matterofprayer blog post for Monday, April 21, 2014
What About the Day Afterwards?
Christ is risen! He is risen, indeed!
I suspect this was heard—and said—in countless churches around the world this past weekend. These words are the time-tested, traditional call-and-response manner of greeting on Easter Sunday.
The Lenten time of preparation before Easter is now past. This time of fasting, meditation and prayer is being observed more than ever. I might even say that Lenten observance is becoming more in fashion. (Not to be callous or flippant, but I have observed that tendency over the recent years.) And that’s a good thing!
Of course, Holy Week has been a high point for centuries, regardless of liturgy or non-liturgical observance. And Easter? Praise God, this is what everyone has been waiting for! Jesus Christ has conquered sin and death. He is risen! Alleluia! The Easter celebration is truly the high point of the entire Church Year.
My question remains, though. What about the day afterwards? What about the next forty days? Jesus did not immediately go up to heaven. No, He was here on earth for forty days until His ascension. I’m sure He met with His disciples, and told them some really fascinating things. And these conversations—which we do not have on record—must have been significant.
I happened to read a pertinent article this morning online, by Ray Hollenbach. There was one quote from the article I found riveting: “I’d love to get the podcast of everything Jesus taught in those 40 days [after Easter], but it hasn’t shown up on iTunes yet.” Isn’t it the truth? Gosh, I would’ve loved to be a fly on the wall in Mary and Martha’s house, or in the apartment where the disciples were staying!
I guess there is a reason why the New Testament is silent (for the most part) about the risen Jesus and His conversations during that waiting time. I don’t quite know what it is, but there must be a reason. Lord Jesus, what I do know is that we have a lot of information about You and Your love for us. And, we have a great deal of information about how to share Your love with others. So—I guess I need to do exactly that. I even have my marching orders from You.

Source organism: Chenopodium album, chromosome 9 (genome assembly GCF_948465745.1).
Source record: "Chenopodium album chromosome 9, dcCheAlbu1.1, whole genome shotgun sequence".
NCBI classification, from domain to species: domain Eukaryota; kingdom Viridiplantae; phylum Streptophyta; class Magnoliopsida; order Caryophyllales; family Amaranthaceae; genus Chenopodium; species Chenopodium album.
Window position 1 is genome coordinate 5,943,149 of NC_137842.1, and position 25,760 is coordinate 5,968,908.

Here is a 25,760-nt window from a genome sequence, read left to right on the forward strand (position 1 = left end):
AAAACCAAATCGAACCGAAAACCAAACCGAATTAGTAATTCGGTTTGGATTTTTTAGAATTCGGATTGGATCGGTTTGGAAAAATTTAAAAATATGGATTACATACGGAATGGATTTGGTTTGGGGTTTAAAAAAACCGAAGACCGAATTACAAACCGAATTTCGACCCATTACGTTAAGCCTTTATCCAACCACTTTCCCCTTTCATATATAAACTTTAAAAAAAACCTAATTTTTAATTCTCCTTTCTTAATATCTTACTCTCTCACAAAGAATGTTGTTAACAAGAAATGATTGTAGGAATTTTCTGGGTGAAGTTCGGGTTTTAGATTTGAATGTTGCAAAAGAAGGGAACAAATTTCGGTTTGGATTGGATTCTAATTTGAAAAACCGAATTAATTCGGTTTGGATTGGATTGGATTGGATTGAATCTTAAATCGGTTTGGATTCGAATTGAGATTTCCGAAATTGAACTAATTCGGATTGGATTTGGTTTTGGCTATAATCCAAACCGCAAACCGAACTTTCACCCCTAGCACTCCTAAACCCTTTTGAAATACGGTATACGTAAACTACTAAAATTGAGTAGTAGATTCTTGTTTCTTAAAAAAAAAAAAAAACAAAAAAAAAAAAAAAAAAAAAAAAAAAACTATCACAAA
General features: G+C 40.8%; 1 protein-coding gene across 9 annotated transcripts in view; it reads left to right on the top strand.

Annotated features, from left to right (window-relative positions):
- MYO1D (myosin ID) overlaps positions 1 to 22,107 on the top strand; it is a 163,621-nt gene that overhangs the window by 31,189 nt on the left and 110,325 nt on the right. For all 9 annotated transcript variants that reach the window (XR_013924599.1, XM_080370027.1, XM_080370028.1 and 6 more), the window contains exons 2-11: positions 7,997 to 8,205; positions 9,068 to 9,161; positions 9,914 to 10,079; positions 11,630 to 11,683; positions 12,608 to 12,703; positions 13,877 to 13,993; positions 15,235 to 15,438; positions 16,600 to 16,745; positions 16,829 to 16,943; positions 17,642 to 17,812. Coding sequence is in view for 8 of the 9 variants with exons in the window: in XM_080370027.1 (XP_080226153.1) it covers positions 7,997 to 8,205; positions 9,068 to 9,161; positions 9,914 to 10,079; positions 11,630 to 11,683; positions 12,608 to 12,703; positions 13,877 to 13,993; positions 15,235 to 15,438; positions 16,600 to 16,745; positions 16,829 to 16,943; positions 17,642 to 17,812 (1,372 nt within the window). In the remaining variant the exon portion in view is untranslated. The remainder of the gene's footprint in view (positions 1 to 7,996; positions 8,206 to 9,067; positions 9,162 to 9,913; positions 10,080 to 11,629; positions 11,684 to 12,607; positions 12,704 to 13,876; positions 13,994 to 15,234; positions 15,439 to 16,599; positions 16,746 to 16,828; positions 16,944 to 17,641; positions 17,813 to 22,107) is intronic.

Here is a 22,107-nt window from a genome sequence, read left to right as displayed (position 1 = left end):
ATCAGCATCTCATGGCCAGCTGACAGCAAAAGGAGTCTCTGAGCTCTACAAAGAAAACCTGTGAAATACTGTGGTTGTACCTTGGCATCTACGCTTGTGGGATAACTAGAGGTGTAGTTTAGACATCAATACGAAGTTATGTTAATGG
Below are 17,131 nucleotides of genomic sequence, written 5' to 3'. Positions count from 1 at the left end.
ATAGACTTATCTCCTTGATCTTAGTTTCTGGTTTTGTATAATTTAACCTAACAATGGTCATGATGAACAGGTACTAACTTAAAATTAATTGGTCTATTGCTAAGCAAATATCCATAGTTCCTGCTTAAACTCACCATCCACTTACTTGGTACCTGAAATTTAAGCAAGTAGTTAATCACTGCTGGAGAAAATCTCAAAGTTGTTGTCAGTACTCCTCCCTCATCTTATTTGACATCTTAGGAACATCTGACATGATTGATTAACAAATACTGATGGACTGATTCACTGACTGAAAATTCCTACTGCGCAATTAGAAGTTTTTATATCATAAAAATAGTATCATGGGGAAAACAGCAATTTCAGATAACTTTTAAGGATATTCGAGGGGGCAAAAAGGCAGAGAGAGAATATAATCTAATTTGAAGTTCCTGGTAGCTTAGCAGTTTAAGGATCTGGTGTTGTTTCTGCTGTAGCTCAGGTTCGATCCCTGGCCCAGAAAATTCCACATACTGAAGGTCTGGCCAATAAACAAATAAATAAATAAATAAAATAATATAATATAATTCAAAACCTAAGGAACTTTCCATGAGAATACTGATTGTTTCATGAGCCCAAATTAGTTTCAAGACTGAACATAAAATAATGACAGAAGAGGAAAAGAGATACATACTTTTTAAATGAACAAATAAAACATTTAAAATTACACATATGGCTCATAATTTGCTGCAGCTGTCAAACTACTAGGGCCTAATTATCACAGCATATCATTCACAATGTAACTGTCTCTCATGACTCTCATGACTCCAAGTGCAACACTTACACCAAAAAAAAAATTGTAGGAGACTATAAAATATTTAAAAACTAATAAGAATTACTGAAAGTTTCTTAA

Without any more ado, we ought to get down to prayer. Dear Lord, thank You for the reality of Easter. Thank You for loving us. You died for us. And we need to tell others about You and Your great love for everyone. Forgive me for shying away from those marching orders. Enable me—enable us to go forth and share the Good News about You! Thanks again! Amen.
(also published at www.matterofprayer.net Shortlink:
Thanks and Praise, and Psalm 119
Matterofprayer: A Year of Everyday Prayers – Monday, October 16, 2017
Thanks and Praise, and Psalm 119
Dietrich Bonhoeffer certainly has a way of coming straight to the point. In this series of meditations and commentary on the beginnings of Psalm 119, he does not pull punches. Regarding 119:7 –
I will thank You with an unfeigned heart,
when I have learned Your righteous judgments.
Bonhoeffer begins, “How could one begin to give thanks to God and not concern oneself with His Word? What kind of thanks would be to receive the gifts but refuse the required obedience to the giver?”  How, indeed?
As Pastor Dietrich insists, we need to be immersed in the study of the divine Word. It is only in this way that we begin to understand what God wishes, how best to walk in God’s ways, and how to treat others as God would treat them.
It is after we have learned (or, are continuing to learn) God’s righteous judgments that we can come to God in thanksgiving. However, Bonhoeffer is quick to point out that “the thanksgiving of the world refers always to the self…. By giving thanks, one gains the satisfaction of feeling that the gifts received are now one’s rightful possession.”  How wrong-headed! What a way to self-inflate and self-delude.
Instead, we are to give thanks to God because we want to learn and know the things God has for us to do, and the ways in which God wants us to walk. Yes, we are still learning. Hopefully, you and I will continue to learn until life’s end. What a continuing road that is laid out, the road God has planned for us, aiding us to experience the righteousness God intends for each of us.
Dear God, thank You for the directions You have put in Your Word. Help me—help us to follow You more nearly and love You more dearly through regular study of the Bible. As Pastor Dietrich instructs us, help us to immerse ourselves in Your Word. Dear Lord, in Your mercy, hear all of our prayers.
Like what you read? Disagree? Share your thoughts with your loved ones and continue the conversation.
Why not visit my companion blogs, “the best of” A Year of Being Kind. #PursuePEACE. My Facebook page, Pursuing Peace – Thanks! And, read my sermons from Pastor, Preacher Pray-er
 Meditating on the Word, Dietrich Bonhöffer, edited by David McI. Gracie. (Cambridge, Massachusetts: Cowley Publications, 2000, 110.
 Ibid, 111.
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